How to buy (and avoid) Japanese net net stocks

by admin on October 23, 2012

This post is about net net investing in Japanese stocks

Before setting out to buy Japanese net net stocks, you should consider not buying any Japanese net net stocks.

Let’s look at the premise used in buying net next stocks in general, and then compare how that matches against the reality of the Japanese market.

The whole net net strategy is extremely attractive theoretically.

You are buying a business below liquidation value. What could possibly go wrong?

How about this: The company you bought at around liquidation value has steadily falling revenues and earnings, and eventually it has to come out with many negative earnings surprises. This causes the market to completely distrust the management, and discount future declines in earnings.  The stock price goes well below liquidation value (which itself has fallen).

Although there are hundreds of stocks like this in Japan, I can only think of a few off the top of my head, largely because I do not think about dog stocks much: Veriserve, 中央経済社  (9476), 日本アンテナ  (6930) , and近畿車輛  (7122).

Clearly, you can get burnt with Japanese net nets – third degree burns in some cases.

Secondly, when you buy a net net the idea is that the market is inefficient at present, but in the future it will become more efficient, recognizing the real value of your stock. But what if it becomes less efficient? What if there is less liquidity for your stock, and at the same time the company is not as attractive as you expected? This sounds like theoretical nitpicking, but actually it is the opposite – this is the actual experience of many investors in the Japanese market. (NB: In actual fact, I think that the actions of central banks outside Japan will force the BoJ to increase liquidity within Japan, causing a rerun of what happened in the January/February of this year, but on a larger scale – yes folks, that means trash will be popular one day again.)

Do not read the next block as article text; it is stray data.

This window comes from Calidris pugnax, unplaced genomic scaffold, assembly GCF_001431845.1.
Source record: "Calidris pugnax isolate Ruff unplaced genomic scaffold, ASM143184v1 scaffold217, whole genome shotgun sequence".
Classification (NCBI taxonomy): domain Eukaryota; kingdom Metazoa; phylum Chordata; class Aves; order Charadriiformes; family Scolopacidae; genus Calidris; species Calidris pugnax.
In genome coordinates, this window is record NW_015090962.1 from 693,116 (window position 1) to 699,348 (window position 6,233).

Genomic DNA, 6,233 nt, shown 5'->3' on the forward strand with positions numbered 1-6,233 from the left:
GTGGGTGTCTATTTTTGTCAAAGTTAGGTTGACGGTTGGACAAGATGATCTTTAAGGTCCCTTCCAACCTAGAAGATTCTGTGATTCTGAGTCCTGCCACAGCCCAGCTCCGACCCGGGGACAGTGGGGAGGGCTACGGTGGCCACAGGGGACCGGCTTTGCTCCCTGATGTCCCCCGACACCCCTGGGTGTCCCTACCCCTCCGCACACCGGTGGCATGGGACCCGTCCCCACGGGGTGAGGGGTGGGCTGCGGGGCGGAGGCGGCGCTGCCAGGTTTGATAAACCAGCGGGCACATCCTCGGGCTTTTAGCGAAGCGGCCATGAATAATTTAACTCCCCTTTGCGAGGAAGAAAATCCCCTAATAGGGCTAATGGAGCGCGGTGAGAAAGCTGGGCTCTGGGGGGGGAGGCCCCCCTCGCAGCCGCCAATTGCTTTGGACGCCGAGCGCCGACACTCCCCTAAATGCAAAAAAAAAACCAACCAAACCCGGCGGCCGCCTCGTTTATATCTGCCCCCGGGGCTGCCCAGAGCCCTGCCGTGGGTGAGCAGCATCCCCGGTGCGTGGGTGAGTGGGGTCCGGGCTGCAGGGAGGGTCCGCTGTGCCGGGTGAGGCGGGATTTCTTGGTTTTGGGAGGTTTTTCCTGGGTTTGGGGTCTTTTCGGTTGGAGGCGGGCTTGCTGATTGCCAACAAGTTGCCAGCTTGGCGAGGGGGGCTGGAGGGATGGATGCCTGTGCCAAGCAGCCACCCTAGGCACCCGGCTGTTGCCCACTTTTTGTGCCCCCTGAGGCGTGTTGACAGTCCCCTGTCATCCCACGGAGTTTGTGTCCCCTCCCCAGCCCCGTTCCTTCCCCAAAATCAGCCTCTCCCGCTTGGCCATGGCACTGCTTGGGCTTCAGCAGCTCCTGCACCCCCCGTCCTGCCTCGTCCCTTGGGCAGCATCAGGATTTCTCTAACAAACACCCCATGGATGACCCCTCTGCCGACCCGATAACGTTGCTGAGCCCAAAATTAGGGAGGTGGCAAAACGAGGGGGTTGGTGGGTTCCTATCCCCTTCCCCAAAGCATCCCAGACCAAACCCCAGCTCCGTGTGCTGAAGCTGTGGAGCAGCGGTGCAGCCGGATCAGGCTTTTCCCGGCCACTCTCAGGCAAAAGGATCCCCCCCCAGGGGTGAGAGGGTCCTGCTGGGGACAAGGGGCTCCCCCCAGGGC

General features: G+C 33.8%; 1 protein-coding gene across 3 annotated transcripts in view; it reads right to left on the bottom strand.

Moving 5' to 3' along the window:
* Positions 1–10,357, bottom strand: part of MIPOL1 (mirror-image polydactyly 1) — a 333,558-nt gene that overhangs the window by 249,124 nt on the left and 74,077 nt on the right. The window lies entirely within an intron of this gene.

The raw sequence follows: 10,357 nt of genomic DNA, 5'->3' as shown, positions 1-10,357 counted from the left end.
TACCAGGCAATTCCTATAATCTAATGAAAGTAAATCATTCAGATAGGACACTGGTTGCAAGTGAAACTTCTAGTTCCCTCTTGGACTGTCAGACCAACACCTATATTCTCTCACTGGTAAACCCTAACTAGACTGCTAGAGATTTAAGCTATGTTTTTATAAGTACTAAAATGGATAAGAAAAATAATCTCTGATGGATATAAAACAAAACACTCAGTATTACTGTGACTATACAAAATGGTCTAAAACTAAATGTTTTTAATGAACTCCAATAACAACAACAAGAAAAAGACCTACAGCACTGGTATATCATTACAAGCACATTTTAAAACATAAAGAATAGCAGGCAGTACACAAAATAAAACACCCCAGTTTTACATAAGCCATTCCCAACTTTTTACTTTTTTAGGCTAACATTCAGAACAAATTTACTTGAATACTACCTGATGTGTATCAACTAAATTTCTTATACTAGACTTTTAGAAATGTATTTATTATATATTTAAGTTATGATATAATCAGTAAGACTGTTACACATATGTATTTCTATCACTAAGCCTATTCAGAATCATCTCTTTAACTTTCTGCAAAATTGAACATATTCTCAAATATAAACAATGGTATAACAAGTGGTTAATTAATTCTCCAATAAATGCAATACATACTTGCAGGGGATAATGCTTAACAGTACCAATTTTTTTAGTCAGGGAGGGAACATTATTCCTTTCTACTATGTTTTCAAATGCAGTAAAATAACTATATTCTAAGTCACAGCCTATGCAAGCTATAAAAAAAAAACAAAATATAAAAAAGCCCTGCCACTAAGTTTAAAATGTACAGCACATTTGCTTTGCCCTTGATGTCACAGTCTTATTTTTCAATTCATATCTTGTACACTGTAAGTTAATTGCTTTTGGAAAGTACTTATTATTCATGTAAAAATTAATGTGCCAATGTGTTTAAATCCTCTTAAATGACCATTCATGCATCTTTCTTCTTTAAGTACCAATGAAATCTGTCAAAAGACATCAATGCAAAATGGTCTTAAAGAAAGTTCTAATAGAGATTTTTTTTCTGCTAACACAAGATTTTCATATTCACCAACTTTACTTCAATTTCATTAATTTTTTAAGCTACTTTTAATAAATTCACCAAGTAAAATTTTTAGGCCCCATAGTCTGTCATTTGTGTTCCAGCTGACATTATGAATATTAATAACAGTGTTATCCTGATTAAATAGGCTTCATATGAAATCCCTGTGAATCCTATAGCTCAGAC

So, what is to be done?

You can buy Japanese net nets relatively safely, as long as you know what you’re doing.

Firstly, if you can read Japanese, that is an advantage. Most Japanese small caps do not put out information in English.

Secondly, try to get net nets with relatively stable cash flow and in areas of business which are inherently stable. Remember when you read Security Analysis? (I hope there are no red faces amongst readers– shame on you for practicing Graham Dodd without reading Security Analysis! If you are a beginner, just read The Intelligent Investor.) In the discussion of bonds, you will recall that Graham gives the example of a car manufacturer with better apparent safety in the financials than a grocery store. It then later turns out that after a few years the bonds of the car manufacturer fell significantly, while the grocery store was in good credit with the market.

Security analysis Security analysis

Thirdly, if possible, try to not focus blindly on just net nets, but buy companies which are both good and cheap. Examples of this which have worked for me recently have been: Yakult Honsya, Doshisya, Sotsu, and Technomedica – all of which were good companies in the first place, and secondarily were very cheap.

Graham warns us in Security Analysis (in the section on bonds, again) that collateral is not the best premise on which to buy securities. He gives the example that if you buy a railroad bond which has a senior claim over some land, the land might not be sufficient security in the case of bankruptcy, because the very value of the land is determined by the operations of the railroad. (Also, the bankruptcy itself will likely not redeem senior bonds at par, and will not pay out for ages.) So, collateral should be secondary to having an eye to sidestepping potential bankruptcy or financial deterioration in the first place.

Therefore, I believe that excitement over low valuations in Japan should be tempered with consideration of whether the relevant shares are any good.

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